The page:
If you are a father who is going through a divorce or separation, you may have some questions about your rights and responsibilities regarding child custody. In this blog post, we will try to dispel some common myths and misconceptions about California fathers’ rights in child custody laws.
Myth 1: Fathers have less rights than mothers in child custody cases
This is not true. California child custody laws are gender-neutral and do not favor one parent over the other based on their sex.
The court will consider the parents’ ability to cooperate, communicate and co-parent effectively. The court may award joint or sole legal custody (decision-making authority) and joint or sole physical custody (residential time) depending on the circumstances of each case. The court may also order reasonable visitation for the non-custodial parent, unless there is a risk of harm to the child.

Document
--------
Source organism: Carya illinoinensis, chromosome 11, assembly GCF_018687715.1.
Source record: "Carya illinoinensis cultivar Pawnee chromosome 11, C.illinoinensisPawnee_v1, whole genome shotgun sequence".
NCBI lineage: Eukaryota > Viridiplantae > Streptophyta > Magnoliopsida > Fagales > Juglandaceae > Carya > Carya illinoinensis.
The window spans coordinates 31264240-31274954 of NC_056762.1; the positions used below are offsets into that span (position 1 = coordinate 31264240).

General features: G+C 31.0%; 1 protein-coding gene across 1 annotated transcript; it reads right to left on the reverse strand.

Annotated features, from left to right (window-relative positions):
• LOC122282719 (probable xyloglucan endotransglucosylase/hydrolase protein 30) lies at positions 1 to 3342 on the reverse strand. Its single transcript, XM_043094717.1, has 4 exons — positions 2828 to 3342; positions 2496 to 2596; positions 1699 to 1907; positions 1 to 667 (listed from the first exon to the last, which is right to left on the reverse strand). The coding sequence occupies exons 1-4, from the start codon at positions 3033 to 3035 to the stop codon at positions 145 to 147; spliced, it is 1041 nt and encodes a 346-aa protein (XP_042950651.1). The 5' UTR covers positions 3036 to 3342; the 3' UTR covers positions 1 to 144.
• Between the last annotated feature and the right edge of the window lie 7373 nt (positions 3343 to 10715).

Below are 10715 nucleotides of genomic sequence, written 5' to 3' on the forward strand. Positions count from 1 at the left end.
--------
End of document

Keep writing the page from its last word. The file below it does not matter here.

Myth 2: Fathers have to prove that they are better parents to get custody
This is also not true. California child custody laws do not require fathers to prove that they are superior parents than mothers to get custody.
Rather, the court will evaluate each parent’s relationship with the child and their ability to provide a stable, safe and nurturing environment for the child.
The court will also consider the child’s preference if the child is old enough and mature enough to express a reasonable opinion. The court will not base its decision on stereotypes or biases about gender roles or parenting styles.
Myth 3: Fathers have to pay more child support than mothers
This is not necessarily true. California child support laws are based on a formula that takes into account both parents’ income, the amount of time each parent spends with the child and the child’s needs and expenses.
The court may deviate from the formula, if there are special circumstances that warrant a different amount of support.
The court may also order either parent to pay for additional expenses, such as health insurance, education or extracurricular activities for the child. The court may modify the child support order, if there is a significant change in either parent’s circumstances.